How can I stop my grandmothers garden from dying?

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I am responsible for maintaining my grandmothers LARGE garden for the next week. She left one day ago and already some of the flowers look like they're dying.

A few of them appear to droop and look to be curling up and hardening. I believe she watered them before she left and I watered them again in the evening. The next morning I watered them, then watered them again in the evening. The temperatures been around 90 degrees and about half of the plants are hanging on pots above the fence while the others are in the ground.

The garden is about three feet wide but goes all around the perimiter of the yard and there is a ton of stuff. I usually run the water right where the plants roots are for about ten seconds then move to the next plant, the whole routine usually takes me 45minutes. Unfortunetly these plants aren't looking too good and she will be very disappointed if she returns home to dead plants.

Any tips on how I can keep them alive?

Water the plants at night when it is cooler and so less of the water evaporates and the plants are able to absorb more.

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No Responses to “How can I stop my grandmothers garden from dying?”

  1. ticketoride04 Says:

    MULCH IT, WATER IT AND STIR UP THE SOIL.
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  2. Be Still and know He's God Says:

    Perhaps water it a bit longer each time.
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  3. Lydia Says:

    Set the sprinkler or soaker and move it every 15 minutes. It takes a while for the water to soak into the ground, and you need to give it enough to moisten enough ground to get to the roots.

    You should only need to do it once a day if the weather stays as you have described it. But do it in the evening or it will be like watering your plants with hot water. I don't think you want to cook them just yet.

    If all else fails, look for a neighbor whose yard looks nice and ask for help. Gardeners love to be asked for their help as long as you are willing to do the work.
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  4. Mr Kalra Says:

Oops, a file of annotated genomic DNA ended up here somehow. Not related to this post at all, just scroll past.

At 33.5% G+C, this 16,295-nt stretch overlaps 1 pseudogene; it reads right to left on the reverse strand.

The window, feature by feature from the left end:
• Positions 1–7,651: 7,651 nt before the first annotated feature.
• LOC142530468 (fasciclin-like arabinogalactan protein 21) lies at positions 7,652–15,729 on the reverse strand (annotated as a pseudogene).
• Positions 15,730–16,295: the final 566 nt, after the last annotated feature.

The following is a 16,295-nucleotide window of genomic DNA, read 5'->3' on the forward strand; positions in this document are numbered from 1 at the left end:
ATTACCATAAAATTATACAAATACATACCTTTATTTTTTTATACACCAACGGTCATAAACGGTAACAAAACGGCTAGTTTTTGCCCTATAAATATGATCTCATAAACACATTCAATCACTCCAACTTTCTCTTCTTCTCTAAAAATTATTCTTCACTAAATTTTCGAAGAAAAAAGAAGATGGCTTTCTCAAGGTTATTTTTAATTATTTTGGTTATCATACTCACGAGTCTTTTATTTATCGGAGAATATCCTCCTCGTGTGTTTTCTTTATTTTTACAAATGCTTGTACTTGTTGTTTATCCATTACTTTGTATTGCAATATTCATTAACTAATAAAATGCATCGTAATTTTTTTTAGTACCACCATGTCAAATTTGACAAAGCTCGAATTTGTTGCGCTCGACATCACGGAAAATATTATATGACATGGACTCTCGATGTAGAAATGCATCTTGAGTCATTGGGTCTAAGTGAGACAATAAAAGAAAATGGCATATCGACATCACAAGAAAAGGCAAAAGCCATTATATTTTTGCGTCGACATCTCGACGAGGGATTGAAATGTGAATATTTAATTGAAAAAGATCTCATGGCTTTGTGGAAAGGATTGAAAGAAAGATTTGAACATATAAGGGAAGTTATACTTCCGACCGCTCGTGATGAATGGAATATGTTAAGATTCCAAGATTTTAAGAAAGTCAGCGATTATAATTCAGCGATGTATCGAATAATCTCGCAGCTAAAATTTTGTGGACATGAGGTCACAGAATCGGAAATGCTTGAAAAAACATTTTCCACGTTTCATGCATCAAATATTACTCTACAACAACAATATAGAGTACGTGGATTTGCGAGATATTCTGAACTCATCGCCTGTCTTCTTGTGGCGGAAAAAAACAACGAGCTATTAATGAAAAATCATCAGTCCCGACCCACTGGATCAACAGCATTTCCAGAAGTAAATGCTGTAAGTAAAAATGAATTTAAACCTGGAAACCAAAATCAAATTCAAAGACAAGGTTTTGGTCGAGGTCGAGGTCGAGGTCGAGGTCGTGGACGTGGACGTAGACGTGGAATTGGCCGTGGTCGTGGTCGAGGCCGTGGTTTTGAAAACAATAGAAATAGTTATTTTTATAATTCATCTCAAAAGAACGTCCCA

Water the plants at night when it is cooler and so less of the water evaporates and the plants are able to absorb more.
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  5. idunno Says:

    i also agree with watering them at night, or early morning before the sun comes out. when you give cold water to plants that are baking in the sun it tends to shock the piss out of the roots, so thats how you water. for the droopiness, make sure to prune (pretty much means cut off) all dead or dying parts of the plant, that is very important, and also CAREFULLY stir up the soil around the plant. anything other that requires going to the store and spending money, like on miracle grow or something. hey didnt say it was gonna be easy, landscaping is long and back breaking work
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  6. unit Says:

    if you think that you are over watering,
    before your next watering, reach down and grab a handful of dirt if it sticks together or rolls into a ball you do not need water

    if the soil crumbles give it extra water
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  7. CUL Lou Says:

    Drooping plants, curling leaves, and leaves becoming hard are all signs of Underwatering, OR signs of fall, and the plants starting to go dormant. CUL Lou
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  8. reynwater Says:

    Agree with Unit. Feel the soil. If it is really dry aerate (poke holes in the dirt) to allow the water to sink in. You should also "dead head" (remove spent flowers) to encourage more blooms.

    Sweet to tend your gram's garden, good luck.
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  9. trey98607 Says:

    With temperatures that hot, I would wait until around sunset to water them, then water them for one hour every other day, while you are at it, put a canister of fertalizer on the hose, this will help the garden. Don't water them individually, use a sprinkler that goes back and forth, this will spread the water out evenly. Everyday go out and see if there is any weeds in the garden, if so, get rid of them, but do this early in the morning. For those hanging pots, bring them inside so they won't dry out too quickly.
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